Värde believes there are substantial opportunities in certain segments positioned to outperform the broader U.S. housing market, which entered the pandemic from a position of relative strength. The unique nature of the disruption of COVID-19 then caused supply and demand factors to play out in a very different way to a typical downturn. The immediate effect has been to reduce supply and bring demand forward, as homebuyers seeking more space accelerated single-family homebuying decisions, helping to support prices.
Government policy has also played an important role, providing short-term stability to the market and preventing extreme scenarios that could have had a destabilizing effect. In particular, through stimulus, generous unemployment benefits and policies on forbearance, government policy has prevented the traditional translation of severe economic damage and high unemployment through to housing prices.
As the market is gradually weaned off this support, Värde expects a far more nuanced picture to emerge, caused by the differing impact COVID-19 has had on sectors, geographies and age groups. Secular trends accelerated by the pandemic, including the desire for more suburban housing, and demographic trends will create clear winners and losers.
With a great deal of uncertainty surrounding the future environment, Värde continues to focus on assets that are likely to perform well in all scenarios. Assets that provide inflation-protected income streams and have strong levels of underlying demand, such as active projects in desirable locations, offer the most attractive opportunities. For example, Texas metro areas offer opportunity and affordability, a combination that many other large cities don’t.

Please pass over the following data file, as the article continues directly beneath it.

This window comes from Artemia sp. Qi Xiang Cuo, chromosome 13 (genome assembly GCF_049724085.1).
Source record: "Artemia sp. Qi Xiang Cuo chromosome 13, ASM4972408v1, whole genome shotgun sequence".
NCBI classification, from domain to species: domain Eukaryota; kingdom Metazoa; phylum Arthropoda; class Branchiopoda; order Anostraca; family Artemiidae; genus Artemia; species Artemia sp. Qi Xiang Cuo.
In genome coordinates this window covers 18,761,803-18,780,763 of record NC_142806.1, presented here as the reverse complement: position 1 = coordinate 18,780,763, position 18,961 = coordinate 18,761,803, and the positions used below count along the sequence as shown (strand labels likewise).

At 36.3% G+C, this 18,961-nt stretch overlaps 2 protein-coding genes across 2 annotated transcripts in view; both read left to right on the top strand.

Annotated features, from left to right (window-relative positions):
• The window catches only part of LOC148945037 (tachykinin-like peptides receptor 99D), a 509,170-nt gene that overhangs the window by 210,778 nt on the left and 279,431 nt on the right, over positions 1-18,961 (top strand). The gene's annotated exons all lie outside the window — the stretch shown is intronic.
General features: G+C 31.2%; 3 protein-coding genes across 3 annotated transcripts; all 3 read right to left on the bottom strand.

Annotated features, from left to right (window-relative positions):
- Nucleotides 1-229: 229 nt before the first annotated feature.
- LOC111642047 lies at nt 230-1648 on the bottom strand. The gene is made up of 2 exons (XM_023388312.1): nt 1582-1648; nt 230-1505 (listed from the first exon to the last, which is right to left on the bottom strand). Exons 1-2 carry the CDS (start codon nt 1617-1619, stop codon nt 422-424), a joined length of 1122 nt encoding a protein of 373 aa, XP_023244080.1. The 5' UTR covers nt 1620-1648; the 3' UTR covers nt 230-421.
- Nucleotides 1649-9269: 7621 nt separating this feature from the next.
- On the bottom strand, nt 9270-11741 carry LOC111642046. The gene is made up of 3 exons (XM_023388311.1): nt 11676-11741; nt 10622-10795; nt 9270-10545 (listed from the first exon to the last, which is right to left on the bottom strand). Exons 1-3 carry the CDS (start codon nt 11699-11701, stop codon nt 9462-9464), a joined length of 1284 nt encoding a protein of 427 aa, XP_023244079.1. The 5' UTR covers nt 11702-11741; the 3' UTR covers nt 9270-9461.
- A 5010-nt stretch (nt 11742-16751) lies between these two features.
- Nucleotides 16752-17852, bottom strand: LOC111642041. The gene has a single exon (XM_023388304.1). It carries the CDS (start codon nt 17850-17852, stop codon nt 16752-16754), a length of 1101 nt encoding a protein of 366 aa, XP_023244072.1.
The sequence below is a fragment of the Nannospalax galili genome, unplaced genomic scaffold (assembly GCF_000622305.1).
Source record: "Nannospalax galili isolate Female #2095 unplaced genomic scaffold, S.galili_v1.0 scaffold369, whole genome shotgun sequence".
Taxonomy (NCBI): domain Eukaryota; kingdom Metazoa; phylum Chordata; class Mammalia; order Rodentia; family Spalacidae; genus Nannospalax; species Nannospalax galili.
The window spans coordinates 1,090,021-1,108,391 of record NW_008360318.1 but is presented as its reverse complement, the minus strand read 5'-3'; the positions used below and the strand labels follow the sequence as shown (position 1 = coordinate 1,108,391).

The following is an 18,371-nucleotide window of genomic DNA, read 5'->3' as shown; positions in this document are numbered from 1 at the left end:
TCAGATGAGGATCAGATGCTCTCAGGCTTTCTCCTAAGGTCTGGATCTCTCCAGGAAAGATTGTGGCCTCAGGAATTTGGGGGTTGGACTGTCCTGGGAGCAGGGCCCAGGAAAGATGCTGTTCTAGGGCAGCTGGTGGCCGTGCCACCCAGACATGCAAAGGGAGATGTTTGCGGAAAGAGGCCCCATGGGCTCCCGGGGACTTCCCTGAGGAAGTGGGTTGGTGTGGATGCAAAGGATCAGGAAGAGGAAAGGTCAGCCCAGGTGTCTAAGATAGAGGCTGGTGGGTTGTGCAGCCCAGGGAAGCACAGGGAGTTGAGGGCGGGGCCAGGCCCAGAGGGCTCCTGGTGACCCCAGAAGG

“People in Texas have a better shot at getting some of the things associated with middle-class life,” says Joel Kotkin, professor of urban development at Chapman University in Orange, CA. “Also, Texas offers great choices for city lovers. If you live in some other states and desire a truly metropolitan area, you might have a single good choice. For example, New York has New York City. Illinois has Chicago. Georgia has Atlanta. Yet unlike most other states, Texas has several major cities to choose from — Houston, San Antonio, Dallas, Fort Worth, Austin and El Paso.”
Lisa Brown has more than 30 years of experience in corporate communications and marketing management with organizations including Grubb & Ellis, Marcus & Millichap and NAIOP.
Email the Author
Reach over 250,000 Commercial Real Estate Professionals with Connect
Connect CRE reaches the top commercial real estate players nationwide and across all property types, offering you a variety of ways to showcase your team, your expertise and your brand to CRE decision makers.
The home for CRE news and everything you need to stay informed on deals, trends, and transactions, providing a platform to get your brand in front of your target audience.
Daily CRE Emails
Reaching over 150,000 inboxes across the nation every day, Connect’s Daily News emails provide advertising opportunities specific to your market.
Bi-Weekly Property Sector Emails
Focus your advertising on emails dedicated to your property sector and stay visible to current and potential clients.
Position your team as experts in your field with content created by Connect’s editorial team and published on Connect’s news emails. Showcase your intelligence and broaden your reach.